District native Asia Martin thought she knew D.C. audiences pretty well. But the comedian has found herself surprised by some crowd reactions while she’s been performing in the sketch show “Generation Gap” at the Kennedy Center this summer. “Audiences here are way more conservative than I thought,” says Martin, 24, who lives in Chicago and is a member of The Second City, which produced the show. “Whenever we mention anything about politics, people go, ‘Ooh, no.’ … When people grunt like that, it just makes me laugh.” Martin conceived of the show, which runs through Aug. 12, as a way to poke at the differences between age brackets, using sketches about Tinder, rotary phones and Cardi B to help audiences of all ages laugh at themselves. When she’s not onstage, the Duke Ellington School of the Arts alum is spending time getting reacquainted with her hometown.
A perfect day for me would start at my grandmother’s house in Capitol Heights, Md. There’s a to-go place around there called Keith & Sons Soul Food Cafe, and they have an amazing breakfast. It’s like waffles, bacon and yummy breakfast stuff. The amount of butter they use is insane, and that’s exactly why I like it.
I would have already gotten tickets to the National Museum of African American History and Culture, and would spend like five hours there. After I got my entire life from that museum, I would walk down to the National Gallery of Art Sculpture Garden. I would just sit by that fountain and try to write some poems.
I would go to Eastern Market and get a crabcake sandwich. It’s delicious. I’m gonna dream that gentrification has not hit the city so hard: Before they built the Trader Joe’s, there used to be a parking lot over there where they sold handmade jewelry and purses and clothes. I think it was a different area [from the weekend market]. I would go there with my grandmother and we would get earrings or a purse or handmade goods.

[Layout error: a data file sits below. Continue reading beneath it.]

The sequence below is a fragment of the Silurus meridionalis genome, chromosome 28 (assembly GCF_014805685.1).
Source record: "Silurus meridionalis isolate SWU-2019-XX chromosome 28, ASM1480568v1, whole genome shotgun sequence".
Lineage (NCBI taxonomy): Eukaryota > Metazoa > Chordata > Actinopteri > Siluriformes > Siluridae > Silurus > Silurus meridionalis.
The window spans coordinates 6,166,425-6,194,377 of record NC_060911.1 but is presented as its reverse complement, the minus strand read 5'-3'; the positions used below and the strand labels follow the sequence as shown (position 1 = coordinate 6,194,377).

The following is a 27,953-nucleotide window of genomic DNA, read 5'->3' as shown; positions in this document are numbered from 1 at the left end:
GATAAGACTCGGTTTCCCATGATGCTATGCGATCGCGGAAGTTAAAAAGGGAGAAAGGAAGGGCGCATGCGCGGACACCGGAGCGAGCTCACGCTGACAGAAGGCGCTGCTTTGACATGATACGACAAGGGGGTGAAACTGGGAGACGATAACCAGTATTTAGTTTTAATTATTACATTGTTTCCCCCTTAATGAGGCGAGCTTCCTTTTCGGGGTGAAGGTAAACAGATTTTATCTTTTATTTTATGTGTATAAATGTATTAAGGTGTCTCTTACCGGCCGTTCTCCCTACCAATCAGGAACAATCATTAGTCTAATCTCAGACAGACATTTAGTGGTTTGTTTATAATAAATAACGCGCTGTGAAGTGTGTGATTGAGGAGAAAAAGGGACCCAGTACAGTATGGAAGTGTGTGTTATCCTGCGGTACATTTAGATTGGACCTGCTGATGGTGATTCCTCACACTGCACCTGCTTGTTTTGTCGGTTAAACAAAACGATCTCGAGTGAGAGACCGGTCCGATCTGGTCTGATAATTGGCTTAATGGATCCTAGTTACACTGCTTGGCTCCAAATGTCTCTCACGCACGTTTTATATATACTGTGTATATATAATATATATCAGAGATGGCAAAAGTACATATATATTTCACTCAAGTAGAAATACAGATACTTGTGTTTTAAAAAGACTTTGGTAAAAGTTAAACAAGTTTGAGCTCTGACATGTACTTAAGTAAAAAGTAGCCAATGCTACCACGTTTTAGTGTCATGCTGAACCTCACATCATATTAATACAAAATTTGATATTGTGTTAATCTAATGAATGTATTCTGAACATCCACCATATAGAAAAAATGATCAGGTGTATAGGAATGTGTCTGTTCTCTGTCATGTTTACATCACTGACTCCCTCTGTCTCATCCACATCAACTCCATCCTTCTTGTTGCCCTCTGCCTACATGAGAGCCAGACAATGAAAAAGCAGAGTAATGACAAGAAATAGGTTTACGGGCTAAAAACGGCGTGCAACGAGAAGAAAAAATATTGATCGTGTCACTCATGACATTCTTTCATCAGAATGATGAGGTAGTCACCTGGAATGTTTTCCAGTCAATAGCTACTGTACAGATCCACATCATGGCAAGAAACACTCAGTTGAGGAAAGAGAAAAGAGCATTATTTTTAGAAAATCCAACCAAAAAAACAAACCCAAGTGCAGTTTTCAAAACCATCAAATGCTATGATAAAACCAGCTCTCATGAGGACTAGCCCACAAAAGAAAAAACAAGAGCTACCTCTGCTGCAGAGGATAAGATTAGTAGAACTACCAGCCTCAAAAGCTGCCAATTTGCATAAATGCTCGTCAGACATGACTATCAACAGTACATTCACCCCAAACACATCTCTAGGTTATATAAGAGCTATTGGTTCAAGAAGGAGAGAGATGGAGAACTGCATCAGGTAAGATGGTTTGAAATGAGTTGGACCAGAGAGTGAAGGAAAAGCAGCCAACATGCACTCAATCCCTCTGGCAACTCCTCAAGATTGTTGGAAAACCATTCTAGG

I would go to a cookout at Fort Dupont Park in Southeast. A bunch of my family and friends would be there and we’d do the Electric Slide, and I’d have barbecue sauce on my fingers. It’s gonna sound bad, but I usually don’t bring anything to the cookout. I bring my appetite and myself: Those are the gifts that I bear.
After that, I would go to Duke Ellington School of the Arts and give inspiring advice to the students. I’d tell them that not all black theater is tears and trauma: There is such a thing as satire that you can use to get a message out. When I was growing up, I always wanted to perform and I thought theater was the way. It was so draining because most of the plays that are written about black people are about black pain. So I’d tell them all the things I wish I knew when I was there.
Then I’d get an Oreo cookie from Wisey’s. It’s so good: It’s an Oreo baked inside a chocolate chip cookie. When I used to get out of school, I’d walk down to Wisey’s and get a cookie.
After that, I would have a big family dinner. It would look pretty similar to my 16th birthday — it was at this [now-shuttered] restaurant on the waterfront in Southwest called Phillips Seafood, and they had an all-you-can-eat buffet of seafood. We’d eat as much crab, shrimp and ice cream as we could.